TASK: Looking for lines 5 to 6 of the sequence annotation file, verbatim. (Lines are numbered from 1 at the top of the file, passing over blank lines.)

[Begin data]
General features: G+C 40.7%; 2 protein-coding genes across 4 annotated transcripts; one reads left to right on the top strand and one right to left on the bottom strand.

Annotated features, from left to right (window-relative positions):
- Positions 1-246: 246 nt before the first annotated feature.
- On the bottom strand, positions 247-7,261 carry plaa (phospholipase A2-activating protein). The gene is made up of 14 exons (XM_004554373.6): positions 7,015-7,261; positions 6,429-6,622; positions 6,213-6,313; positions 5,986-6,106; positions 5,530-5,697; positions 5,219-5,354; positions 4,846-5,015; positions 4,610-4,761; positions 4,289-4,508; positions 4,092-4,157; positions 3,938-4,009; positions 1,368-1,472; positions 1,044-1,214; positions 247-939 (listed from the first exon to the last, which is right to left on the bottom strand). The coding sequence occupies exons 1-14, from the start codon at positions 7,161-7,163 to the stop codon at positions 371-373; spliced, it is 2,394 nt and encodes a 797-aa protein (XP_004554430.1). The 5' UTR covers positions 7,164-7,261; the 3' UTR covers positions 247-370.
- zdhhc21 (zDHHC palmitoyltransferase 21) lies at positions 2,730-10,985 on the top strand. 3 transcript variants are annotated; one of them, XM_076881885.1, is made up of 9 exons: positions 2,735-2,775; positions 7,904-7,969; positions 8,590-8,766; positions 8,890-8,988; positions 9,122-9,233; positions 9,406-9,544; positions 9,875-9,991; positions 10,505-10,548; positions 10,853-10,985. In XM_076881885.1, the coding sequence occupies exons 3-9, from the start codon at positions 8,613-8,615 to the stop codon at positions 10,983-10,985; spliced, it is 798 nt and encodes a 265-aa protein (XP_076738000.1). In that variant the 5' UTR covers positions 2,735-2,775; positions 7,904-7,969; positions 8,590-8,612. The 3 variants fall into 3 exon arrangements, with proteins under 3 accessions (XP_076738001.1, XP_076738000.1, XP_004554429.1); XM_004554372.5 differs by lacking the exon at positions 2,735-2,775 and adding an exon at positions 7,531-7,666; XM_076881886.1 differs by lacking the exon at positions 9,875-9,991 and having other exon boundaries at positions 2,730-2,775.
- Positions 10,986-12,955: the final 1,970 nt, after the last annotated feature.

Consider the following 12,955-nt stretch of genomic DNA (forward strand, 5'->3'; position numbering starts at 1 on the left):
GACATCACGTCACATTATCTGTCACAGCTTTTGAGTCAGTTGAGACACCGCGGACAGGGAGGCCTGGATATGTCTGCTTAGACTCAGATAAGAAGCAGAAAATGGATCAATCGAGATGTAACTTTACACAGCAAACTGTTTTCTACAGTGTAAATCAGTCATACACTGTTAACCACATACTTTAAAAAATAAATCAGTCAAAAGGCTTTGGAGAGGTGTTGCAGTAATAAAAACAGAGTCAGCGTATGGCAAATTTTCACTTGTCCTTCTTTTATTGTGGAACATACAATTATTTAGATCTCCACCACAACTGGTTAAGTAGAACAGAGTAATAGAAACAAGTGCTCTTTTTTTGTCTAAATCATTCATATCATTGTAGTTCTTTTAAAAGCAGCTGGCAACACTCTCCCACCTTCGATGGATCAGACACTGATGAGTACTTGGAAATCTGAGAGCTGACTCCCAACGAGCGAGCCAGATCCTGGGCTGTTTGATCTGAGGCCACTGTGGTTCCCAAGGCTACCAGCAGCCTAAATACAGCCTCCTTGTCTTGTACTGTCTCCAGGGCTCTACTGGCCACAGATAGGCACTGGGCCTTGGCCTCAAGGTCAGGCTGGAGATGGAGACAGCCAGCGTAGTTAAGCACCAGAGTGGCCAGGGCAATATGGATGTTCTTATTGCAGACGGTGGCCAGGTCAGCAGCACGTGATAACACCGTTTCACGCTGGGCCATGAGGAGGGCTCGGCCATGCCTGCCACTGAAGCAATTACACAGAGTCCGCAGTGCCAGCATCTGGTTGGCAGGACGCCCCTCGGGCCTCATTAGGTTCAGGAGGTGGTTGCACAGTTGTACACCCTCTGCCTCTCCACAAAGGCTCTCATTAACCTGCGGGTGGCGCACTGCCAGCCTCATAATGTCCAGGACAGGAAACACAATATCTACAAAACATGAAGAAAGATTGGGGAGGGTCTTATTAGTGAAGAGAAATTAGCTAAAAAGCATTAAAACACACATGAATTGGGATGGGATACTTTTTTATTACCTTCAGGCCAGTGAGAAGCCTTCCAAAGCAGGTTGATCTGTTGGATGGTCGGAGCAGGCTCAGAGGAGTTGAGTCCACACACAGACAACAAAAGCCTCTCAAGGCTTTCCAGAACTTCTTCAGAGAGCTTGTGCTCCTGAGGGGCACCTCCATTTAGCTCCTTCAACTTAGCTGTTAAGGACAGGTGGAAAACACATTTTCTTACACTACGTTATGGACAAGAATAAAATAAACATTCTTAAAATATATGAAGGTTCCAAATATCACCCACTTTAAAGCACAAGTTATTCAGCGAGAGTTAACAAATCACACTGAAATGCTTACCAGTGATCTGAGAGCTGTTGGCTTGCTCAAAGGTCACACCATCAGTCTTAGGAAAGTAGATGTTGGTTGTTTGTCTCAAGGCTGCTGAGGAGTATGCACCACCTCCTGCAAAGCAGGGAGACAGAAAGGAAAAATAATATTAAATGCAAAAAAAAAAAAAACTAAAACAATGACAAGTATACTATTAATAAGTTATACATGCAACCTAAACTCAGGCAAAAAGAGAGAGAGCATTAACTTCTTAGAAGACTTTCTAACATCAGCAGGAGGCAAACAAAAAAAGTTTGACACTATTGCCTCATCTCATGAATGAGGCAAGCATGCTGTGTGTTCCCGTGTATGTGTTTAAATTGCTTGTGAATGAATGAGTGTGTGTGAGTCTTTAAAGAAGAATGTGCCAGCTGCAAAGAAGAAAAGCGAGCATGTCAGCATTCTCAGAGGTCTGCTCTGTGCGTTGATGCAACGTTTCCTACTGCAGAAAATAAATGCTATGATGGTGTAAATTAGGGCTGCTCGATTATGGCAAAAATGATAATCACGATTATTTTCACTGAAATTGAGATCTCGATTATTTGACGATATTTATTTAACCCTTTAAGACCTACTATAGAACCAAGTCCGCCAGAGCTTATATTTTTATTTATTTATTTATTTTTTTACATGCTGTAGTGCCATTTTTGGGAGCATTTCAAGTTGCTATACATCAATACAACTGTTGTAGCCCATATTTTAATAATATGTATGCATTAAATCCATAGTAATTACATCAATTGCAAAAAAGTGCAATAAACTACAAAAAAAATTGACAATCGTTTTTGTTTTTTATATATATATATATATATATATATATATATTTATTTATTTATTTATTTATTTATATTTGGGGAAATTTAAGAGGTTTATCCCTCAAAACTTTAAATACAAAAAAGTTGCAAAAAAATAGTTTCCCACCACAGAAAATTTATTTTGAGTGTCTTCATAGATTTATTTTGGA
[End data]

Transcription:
- zdhhc21 (zDHHC palmitoyltransferase 21) lies at positions 2,730-10,985 on the top strand. 3 transcript variants are annotated; one of them, XM_076881885.1, is made up of 9 exons: positions 2,735-2,775; positions 7,904-7,969; positions 8,590-8,766; positions 8,890-8,988; positions 9,122-9,233; positions 9,406-9,544; positions 9,875-9,991; positions 10,505-10,548; positions 10,853-10,985. In XM_076881885.1, the coding sequence occupies exons 3-9, from the start codon at positions 8,613-8,615 to the stop codon at positions 10,983-10,985; spliced, it is 798 nt and encodes a 265-aa protein (XP_076738000.1). In that variant the 5' UTR covers positions 2,735-2,775; positions 7,904-7,969; positions 8,590-8,612. The 3 variants fall into 3 exon arrangements, with proteins under 3 accessions (XP_076738001.1, XP_076738000.1, XP_004554429.1); XM_004554372.5 differs by lacking the exon at positions 2,735-2,775 and adding an exon at positions 7,531-7,666; XM_076881886.1 differs by lacking the exon at positions 9,875-9,991 and having other exon boundaries at positions 2,730-2,775.
- Positions 10,986-12,955: the final 1,970 nt, after the last annotated feature.